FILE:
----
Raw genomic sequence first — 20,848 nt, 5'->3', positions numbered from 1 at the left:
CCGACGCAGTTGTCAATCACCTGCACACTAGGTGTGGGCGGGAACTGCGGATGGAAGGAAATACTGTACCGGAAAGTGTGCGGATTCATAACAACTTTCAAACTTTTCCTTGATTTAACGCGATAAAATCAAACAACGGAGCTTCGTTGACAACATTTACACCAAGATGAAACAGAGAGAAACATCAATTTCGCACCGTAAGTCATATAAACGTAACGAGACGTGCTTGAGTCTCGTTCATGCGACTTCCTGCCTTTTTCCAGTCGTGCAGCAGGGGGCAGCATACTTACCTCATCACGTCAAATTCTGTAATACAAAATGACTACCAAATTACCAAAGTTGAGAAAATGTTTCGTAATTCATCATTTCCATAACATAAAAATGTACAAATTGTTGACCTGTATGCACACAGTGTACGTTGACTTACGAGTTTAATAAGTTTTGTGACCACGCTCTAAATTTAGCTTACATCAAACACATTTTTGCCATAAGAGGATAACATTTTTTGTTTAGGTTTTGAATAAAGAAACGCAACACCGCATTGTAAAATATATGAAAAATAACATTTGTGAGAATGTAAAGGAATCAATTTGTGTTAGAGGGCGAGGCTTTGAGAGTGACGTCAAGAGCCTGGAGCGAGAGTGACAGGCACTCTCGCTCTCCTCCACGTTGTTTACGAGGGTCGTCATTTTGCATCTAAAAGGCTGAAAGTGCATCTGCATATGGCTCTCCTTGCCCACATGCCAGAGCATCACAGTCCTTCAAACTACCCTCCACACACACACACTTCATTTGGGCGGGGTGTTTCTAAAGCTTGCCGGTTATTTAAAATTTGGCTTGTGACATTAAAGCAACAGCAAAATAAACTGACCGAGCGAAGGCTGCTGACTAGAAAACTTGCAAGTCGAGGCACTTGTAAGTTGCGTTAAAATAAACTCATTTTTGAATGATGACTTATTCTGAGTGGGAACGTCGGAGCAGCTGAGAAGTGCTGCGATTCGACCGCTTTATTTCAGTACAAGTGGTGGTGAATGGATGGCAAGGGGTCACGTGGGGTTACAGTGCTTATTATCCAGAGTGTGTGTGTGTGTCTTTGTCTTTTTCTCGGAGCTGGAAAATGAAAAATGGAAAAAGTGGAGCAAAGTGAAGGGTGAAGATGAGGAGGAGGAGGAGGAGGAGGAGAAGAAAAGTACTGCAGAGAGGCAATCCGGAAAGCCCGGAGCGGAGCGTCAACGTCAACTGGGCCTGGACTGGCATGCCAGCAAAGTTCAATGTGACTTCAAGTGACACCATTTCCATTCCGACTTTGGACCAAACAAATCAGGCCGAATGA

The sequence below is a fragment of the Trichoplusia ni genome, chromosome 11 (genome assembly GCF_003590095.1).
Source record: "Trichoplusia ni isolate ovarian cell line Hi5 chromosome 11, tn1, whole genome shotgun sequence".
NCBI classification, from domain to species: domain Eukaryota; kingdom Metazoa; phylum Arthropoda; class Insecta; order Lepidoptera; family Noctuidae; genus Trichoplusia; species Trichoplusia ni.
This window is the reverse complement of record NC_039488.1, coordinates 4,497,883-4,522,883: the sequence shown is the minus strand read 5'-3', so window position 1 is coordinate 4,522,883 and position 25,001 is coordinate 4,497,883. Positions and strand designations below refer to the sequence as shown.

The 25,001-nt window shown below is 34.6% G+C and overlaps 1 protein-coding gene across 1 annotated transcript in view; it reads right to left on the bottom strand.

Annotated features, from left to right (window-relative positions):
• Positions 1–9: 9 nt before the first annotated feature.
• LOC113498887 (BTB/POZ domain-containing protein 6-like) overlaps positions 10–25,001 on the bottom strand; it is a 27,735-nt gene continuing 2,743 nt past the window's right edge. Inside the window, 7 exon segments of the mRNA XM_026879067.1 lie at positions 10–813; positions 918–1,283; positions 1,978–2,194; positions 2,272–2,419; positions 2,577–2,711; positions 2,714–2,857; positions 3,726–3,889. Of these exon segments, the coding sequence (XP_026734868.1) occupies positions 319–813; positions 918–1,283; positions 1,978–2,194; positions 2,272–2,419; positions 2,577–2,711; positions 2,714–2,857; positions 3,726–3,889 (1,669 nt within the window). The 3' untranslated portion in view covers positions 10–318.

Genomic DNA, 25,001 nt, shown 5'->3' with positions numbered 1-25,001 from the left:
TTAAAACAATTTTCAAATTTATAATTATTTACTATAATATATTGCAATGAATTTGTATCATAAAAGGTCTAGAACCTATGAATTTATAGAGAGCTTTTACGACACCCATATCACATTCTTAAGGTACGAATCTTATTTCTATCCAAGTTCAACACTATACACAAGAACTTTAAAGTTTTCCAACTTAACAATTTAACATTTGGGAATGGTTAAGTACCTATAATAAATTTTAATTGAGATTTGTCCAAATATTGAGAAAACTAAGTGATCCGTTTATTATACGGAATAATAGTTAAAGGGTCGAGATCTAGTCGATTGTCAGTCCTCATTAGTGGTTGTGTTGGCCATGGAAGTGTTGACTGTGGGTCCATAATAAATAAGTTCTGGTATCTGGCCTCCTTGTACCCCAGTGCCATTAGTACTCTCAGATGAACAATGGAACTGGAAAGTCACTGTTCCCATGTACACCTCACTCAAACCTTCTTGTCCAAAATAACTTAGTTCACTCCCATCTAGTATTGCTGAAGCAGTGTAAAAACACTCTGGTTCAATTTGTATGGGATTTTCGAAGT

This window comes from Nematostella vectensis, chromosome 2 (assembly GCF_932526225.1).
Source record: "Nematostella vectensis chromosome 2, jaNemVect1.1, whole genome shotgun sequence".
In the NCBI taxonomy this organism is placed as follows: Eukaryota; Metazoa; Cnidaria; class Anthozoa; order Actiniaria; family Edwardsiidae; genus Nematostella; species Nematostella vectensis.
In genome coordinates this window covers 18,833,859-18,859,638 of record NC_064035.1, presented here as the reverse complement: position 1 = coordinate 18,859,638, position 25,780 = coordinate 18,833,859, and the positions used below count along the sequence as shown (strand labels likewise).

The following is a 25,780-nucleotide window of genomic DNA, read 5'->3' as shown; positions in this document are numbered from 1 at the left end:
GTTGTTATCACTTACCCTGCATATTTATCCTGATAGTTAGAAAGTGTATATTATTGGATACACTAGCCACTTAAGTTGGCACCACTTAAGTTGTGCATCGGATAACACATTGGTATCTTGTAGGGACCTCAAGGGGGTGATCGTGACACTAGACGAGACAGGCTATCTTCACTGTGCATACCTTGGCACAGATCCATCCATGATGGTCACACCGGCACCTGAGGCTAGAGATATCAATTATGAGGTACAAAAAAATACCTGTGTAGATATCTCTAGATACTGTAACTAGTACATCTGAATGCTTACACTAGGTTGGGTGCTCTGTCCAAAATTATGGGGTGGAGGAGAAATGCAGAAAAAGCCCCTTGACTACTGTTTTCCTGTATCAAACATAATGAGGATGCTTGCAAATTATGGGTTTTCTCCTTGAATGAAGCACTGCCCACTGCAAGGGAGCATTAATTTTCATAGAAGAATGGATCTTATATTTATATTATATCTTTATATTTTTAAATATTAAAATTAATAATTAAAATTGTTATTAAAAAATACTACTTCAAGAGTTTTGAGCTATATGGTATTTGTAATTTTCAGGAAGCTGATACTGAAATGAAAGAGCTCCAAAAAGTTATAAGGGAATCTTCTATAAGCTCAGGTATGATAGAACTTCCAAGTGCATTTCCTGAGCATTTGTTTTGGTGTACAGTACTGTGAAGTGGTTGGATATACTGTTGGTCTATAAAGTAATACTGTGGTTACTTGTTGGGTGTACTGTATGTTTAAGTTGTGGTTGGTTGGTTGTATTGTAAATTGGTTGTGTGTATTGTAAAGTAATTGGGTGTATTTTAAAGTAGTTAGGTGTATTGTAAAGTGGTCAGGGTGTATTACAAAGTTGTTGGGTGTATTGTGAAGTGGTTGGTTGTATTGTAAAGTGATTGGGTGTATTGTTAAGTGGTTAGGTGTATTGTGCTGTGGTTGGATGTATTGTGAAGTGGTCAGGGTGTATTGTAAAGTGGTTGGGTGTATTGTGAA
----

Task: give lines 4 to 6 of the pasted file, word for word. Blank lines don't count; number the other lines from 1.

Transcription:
Source record: "Trichoplusia ni isolate ovarian cell line Hi5 chromosome 11, tn1, whole genome shotgun sequence".
NCBI classification, from domain to species: domain Eukaryota; kingdom Metazoa; phylum Arthropoda; class Insecta; order Lepidoptera; family Noctuidae; genus Trichoplusia; species Trichoplusia ni.
This window is the reverse complement of record NC_039488.1, coordinates 4,497,883-4,522,883: the sequence shown is the minus strand read 5'-3', so window position 1 is coordinate 4,522,883 and position 25,001 is coordinate 4,497,883. Positions and strand designations below refer to the sequence as shown.